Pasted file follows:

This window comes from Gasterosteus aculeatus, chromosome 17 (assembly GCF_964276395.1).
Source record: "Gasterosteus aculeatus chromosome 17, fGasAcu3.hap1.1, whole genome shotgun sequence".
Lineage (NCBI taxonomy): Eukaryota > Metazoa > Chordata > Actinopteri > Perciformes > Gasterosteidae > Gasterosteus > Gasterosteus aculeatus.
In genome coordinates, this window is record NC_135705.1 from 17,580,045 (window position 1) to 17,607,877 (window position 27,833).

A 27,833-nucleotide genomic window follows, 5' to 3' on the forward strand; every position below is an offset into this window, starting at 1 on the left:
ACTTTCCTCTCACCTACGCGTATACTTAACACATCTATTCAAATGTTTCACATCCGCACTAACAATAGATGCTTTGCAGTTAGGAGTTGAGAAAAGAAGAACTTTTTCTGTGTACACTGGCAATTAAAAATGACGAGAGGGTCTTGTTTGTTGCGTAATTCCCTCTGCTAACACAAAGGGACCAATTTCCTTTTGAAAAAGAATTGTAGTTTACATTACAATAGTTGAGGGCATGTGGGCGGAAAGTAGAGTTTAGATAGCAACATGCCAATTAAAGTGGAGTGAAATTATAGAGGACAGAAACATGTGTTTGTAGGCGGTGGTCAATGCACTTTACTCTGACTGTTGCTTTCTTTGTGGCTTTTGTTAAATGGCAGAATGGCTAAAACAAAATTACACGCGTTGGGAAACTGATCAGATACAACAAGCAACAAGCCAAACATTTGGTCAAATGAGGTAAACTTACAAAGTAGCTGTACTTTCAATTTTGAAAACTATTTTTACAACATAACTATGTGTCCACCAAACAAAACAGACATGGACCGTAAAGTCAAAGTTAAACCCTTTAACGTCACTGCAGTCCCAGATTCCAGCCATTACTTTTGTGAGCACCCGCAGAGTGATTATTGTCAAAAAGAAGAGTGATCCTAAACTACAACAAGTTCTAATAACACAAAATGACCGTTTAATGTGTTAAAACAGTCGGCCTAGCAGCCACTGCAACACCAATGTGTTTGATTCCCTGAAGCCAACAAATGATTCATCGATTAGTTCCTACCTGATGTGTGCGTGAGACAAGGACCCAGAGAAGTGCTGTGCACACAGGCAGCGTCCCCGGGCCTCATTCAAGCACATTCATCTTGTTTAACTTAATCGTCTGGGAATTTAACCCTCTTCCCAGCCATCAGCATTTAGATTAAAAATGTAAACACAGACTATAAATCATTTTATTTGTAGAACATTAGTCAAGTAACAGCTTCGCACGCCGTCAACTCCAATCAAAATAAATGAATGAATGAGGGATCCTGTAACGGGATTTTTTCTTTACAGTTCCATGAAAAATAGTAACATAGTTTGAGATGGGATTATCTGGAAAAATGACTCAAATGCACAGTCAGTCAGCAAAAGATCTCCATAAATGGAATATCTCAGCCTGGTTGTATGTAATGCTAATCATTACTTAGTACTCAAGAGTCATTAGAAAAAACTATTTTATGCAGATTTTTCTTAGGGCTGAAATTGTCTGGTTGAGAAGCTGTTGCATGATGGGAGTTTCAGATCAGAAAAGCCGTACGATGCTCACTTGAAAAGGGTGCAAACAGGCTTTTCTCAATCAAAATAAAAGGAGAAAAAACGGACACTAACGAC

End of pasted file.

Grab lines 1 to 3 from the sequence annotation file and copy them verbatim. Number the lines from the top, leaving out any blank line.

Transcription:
This window comes from Gasterosteus aculeatus, chromosome 17 (assembly GCF_964276395.1).
Source record: "Gasterosteus aculeatus chromosome 17, fGasAcu3.hap1.1, whole genome shotgun sequence".
Lineage (NCBI taxonomy): Eukaryota > Metazoa > Chordata > Actinopteri > Perciformes > Gasterosteidae > Gasterosteus > Gasterosteus aculeatus.